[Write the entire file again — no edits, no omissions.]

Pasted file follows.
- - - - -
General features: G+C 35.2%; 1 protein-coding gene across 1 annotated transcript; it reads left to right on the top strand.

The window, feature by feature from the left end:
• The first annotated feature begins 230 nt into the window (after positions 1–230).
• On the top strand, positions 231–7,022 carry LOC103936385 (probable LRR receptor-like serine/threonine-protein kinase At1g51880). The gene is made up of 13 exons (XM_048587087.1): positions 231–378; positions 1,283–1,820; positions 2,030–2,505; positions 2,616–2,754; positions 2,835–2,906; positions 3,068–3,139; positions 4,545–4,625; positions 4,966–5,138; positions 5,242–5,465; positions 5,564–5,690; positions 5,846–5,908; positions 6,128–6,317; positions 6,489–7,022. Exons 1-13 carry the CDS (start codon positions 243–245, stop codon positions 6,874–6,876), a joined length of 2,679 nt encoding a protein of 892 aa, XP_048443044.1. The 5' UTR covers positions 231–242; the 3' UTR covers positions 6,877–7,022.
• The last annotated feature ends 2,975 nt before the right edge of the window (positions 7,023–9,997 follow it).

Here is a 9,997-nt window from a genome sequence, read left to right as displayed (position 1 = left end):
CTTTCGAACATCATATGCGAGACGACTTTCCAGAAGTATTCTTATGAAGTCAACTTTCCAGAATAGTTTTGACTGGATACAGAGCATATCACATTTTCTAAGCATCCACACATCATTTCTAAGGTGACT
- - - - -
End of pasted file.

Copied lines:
General features: G+C 35.2%; 1 protein-coding gene across 1 annotated transcript; it reads left to right on the top strand.

The window, feature by feature from the left end:
• The first annotated feature begins 230 nt into the window (after positions 1–230).
• On the top strand, positions 231–7,022 carry LOC103936385 (probable LRR receptor-like serine/threonine-protein kinase At1g51880). The gene is made up of 13 exons (XM_048587087.1): positions 231–378; positions 1,283–1,820; positions 2,030–2,505; positions 2,616–2,754; positions 2,835–2,906; positions 3,068–3,139; positions 4,545–4,625; positions 4,966–5,138; positions 5,242–5,465; positions 5,564–5,690; positions 5,846–5,908; positions 6,128–6,317; positions 6,489–7,022. Exons 1-13 carry the CDS (start codon positions 243–245, stop codon positions 6,874–6,876), a joined length of 2,679 nt encoding a protein of 892 aa, XP_048443044.1. The 5' UTR covers positions 231–242; the 3' UTR covers positions 6,877–7,022.
• The last annotated feature ends 2,975 nt before the right edge of the window (positions 7,023–9,997 follow it).

Here is a 9,997-nt window from a genome sequence, read left to right as displayed (position 1 = left end):
CTTTCGAACATCATATGCGAGACGACTTTCCAGAAGTATTCTTATGAAGTCAACTTTCCAGAATAGTTTTGACTGGATACAGAGCATATCACATTTTCTAAGCATCCACACATCATTTCTAAGGTGACT